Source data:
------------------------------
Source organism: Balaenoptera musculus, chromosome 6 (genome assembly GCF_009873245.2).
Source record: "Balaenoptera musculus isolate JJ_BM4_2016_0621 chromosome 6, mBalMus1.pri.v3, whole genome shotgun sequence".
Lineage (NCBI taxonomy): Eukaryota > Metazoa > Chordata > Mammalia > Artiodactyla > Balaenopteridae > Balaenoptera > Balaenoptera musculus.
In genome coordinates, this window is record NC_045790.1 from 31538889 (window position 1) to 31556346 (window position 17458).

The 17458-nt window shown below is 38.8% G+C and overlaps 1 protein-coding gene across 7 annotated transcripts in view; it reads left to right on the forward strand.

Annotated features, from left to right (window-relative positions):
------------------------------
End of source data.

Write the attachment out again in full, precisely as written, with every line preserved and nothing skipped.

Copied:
Source organism: Balaenoptera musculus, chromosome 6 (genome assembly GCF_009873245.2).
Source record: "Balaenoptera musculus isolate JJ_BM4_2016_0621 chromosome 6, mBalMus1.pri.v3, whole genome shotgun sequence".
Lineage (NCBI taxonomy): Eukaryota > Metazoa > Chordata > Mammalia > Artiodactyla > Balaenopteridae > Balaenoptera > Balaenoptera musculus.
In genome coordinates, this window is record NC_045790.1 from 31538889 (window position 1) to 31556346 (window position 17458).

The 17458-nt window shown below is 38.8% G+C and overlaps 1 protein-coding gene across 7 annotated transcripts in view; it reads left to right on the forward strand.

Annotated features, from left to right (window-relative positions):